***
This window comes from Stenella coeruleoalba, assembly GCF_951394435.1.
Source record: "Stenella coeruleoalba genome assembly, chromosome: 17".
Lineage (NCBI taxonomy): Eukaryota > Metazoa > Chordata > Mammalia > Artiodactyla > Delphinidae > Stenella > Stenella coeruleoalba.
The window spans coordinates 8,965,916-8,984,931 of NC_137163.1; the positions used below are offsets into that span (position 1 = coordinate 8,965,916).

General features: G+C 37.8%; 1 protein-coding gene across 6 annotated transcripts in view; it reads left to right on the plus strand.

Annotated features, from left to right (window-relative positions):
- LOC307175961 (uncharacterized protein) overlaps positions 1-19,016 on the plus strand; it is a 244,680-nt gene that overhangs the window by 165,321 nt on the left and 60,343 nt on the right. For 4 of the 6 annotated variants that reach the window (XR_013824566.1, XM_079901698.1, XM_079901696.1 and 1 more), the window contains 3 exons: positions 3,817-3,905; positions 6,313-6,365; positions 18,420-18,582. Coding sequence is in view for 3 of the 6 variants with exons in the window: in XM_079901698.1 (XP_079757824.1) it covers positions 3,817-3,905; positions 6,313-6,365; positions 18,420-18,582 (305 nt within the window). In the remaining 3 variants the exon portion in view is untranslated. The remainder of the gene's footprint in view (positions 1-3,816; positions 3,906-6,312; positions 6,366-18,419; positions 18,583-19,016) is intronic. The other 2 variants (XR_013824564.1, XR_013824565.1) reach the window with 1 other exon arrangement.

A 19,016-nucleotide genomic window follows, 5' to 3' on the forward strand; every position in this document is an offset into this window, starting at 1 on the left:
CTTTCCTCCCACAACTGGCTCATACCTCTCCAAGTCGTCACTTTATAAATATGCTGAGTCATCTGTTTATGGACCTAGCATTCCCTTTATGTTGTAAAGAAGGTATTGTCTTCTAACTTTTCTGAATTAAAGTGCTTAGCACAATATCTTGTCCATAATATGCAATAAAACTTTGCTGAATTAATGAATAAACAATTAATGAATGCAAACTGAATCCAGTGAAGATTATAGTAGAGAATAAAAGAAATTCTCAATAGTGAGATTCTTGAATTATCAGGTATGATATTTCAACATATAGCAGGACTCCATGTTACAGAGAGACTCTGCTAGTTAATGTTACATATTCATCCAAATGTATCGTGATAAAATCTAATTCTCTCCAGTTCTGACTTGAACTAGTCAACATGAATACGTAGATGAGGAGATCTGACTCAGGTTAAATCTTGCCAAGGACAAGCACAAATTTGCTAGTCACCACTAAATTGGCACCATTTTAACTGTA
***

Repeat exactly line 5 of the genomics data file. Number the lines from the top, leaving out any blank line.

General features: G+C 37.8%; 1 protein-coding gene across 6 annotated transcripts in view; it reads left to right on the plus strand.